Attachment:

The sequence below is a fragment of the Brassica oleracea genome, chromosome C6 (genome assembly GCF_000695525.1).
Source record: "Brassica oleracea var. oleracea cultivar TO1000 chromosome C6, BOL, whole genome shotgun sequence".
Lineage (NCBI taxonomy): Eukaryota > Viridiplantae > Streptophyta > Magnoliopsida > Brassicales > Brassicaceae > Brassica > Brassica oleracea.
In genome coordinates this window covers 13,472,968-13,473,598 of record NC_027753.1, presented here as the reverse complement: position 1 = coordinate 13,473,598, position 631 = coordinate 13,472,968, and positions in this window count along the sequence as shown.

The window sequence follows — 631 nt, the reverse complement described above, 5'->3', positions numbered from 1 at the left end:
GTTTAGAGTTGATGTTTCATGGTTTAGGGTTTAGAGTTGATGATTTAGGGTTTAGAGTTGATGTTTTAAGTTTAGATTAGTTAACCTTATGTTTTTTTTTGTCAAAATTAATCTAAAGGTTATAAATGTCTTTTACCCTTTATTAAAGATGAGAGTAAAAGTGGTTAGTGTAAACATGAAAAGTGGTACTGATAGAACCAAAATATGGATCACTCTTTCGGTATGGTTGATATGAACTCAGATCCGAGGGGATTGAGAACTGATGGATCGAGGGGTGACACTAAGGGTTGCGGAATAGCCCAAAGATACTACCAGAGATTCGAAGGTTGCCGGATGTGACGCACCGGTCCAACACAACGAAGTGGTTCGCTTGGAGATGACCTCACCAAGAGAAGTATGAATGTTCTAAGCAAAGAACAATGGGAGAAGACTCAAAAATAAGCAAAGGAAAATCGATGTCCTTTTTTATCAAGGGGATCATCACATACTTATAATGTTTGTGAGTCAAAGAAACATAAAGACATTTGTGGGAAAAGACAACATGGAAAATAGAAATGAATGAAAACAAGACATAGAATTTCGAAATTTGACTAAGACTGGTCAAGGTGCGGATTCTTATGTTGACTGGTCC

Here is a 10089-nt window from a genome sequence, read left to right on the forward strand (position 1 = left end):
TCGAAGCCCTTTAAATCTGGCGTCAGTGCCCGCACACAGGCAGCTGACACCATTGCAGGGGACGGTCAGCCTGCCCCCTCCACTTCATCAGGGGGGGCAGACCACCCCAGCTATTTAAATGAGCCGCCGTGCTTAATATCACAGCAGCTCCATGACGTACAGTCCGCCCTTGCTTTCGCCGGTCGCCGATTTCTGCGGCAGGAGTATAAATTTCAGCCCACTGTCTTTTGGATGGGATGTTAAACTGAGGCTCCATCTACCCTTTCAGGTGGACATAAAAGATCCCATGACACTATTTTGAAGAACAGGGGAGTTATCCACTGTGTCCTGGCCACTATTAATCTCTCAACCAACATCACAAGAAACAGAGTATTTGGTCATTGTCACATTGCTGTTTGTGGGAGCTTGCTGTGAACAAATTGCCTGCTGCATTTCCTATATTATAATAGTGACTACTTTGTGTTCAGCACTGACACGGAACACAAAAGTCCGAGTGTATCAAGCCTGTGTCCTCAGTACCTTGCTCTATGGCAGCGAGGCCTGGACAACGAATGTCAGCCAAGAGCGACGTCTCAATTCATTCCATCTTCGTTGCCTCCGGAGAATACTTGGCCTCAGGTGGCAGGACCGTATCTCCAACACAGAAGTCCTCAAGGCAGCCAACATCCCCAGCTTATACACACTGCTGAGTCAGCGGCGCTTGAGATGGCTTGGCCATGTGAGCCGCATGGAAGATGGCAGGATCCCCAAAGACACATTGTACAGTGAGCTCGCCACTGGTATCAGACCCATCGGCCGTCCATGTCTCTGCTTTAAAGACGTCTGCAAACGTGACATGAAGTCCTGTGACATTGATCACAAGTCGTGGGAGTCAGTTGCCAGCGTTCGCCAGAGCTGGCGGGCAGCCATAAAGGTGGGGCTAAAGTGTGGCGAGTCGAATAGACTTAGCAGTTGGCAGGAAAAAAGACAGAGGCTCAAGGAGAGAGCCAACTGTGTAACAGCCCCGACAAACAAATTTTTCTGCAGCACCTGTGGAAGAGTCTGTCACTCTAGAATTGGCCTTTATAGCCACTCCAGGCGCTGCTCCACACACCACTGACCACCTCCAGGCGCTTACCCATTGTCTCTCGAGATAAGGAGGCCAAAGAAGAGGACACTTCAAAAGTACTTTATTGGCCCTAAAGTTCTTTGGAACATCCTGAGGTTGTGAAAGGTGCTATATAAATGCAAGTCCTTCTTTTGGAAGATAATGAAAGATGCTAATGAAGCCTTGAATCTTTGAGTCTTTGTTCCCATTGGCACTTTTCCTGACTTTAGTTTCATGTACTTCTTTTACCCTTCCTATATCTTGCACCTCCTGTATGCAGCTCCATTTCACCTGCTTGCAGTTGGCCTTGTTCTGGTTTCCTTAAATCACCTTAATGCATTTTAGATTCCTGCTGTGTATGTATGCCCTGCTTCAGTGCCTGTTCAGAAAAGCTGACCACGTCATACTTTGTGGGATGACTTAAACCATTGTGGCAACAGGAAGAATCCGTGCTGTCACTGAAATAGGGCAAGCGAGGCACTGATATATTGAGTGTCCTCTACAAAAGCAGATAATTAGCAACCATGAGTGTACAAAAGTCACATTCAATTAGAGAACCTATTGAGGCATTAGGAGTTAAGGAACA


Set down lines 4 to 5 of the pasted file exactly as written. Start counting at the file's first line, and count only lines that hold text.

In genome coordinates this window covers 13,472,968-13,473,598 of record NC_027753.1, presented here as the reverse complement: position 1 = coordinate 13,473,598, position 631 = coordinate 13,472,968, and positions in this window count along the sequence as shown.

The window sequence follows — 631 nt, the reverse complement described above, 5'->3', positions numbered from 1 at the left end: